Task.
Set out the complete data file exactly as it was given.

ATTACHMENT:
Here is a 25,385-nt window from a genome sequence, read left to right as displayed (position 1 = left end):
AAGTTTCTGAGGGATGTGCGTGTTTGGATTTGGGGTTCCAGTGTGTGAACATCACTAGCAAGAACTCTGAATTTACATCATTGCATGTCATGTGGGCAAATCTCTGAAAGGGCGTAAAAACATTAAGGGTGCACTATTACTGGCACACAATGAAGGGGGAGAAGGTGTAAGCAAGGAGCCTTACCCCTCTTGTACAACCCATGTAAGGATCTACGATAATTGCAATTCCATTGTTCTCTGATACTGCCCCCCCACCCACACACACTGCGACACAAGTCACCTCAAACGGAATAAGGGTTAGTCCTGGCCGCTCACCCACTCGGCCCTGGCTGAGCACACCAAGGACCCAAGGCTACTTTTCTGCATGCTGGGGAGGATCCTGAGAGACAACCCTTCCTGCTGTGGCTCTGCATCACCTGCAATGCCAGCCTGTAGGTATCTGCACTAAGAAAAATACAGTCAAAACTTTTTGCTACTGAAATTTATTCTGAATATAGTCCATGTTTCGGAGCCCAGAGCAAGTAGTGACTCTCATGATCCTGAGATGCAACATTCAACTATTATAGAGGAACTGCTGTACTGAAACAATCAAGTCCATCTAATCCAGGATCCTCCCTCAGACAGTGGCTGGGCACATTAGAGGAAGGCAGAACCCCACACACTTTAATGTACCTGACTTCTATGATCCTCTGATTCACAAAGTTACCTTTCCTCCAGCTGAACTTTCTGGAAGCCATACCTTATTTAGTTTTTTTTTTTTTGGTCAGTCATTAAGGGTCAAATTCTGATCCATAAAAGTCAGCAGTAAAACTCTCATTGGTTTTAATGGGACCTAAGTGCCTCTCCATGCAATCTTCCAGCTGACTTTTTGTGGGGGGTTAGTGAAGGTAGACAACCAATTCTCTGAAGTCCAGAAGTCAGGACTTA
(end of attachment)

Here is a 25,385-nt window from a genome sequence, read left to right as displayed (position 1 = left end):
AAGTTTCTGAGGGATGTGCGTGTTTGGATTTGGGGTTCCAGTGTGTGAACATCACTAGCAAGAACTCTGAATTTACATCATTGCATGTCATGTGGGCAAATCTCTGAAAGGGCGTAAAAACATTAAGGGTGCACTATTACTGGCACACAATGAAGGGGGAGAAGGTGTAAGCAAGGAGCCTTACCCCTCTTGTACAACCCATGTAAGGATCTACGATAATTGCAATTCCATTGTTCTCTGATACTGCCCCCCCACCCACACACACTGCGACACAAGTCACCTCAAACGGAATAAGGGTTAGTCCTGGCCGCTCACCCACTCGGCCCTGGCTGAGCACACCAAGGACCCAAGGCTACTTTTCTGCATGCTGGGGAGGATCCTGAGAGACAACCCTTCCTGCTGTGGCTCTGCATCACCTGCAATGCCAGCCTGTAGGTATCTGCACTAAGAAAAATACAGTCAAAACTTTTTGCTACTGAAATTTATTCTGAATATAGTCCATGTTTCGGAGCCCAGAGCAAGTAGTGACTCTCATGATCCTGAGATGCAACATTCAACTATTATAGAGGAACTGCTGTACTGAAACAATCAAGTCCATCTAATCCAGGATCCTCCCTCAGACAGTGGCTGGGCACATTAGAGGAAGGCAGAACCCCACACACTTTAATGTACCTGACTTCTATGATCCTCTGATTCACAAAGTTACCTTTCCTCCAGCTGAACTTTCTGGAAGCCATACCTTATTTAGTTTTTTTTTTTTTGGTCAGTCATTAAGGGTCAAATTCTGATCCATAAAAGTCAGCAGTAAAACTCTCATTGGTTTTAATGGGACCTAAGTGCCTCTCCATGCAATCTTCCAGCTGACTTTTTGTGGGGGGTTAGTGAAGGTAGACAACCAATTCTCTGAAGTCCAGAAGTCAGGACTTA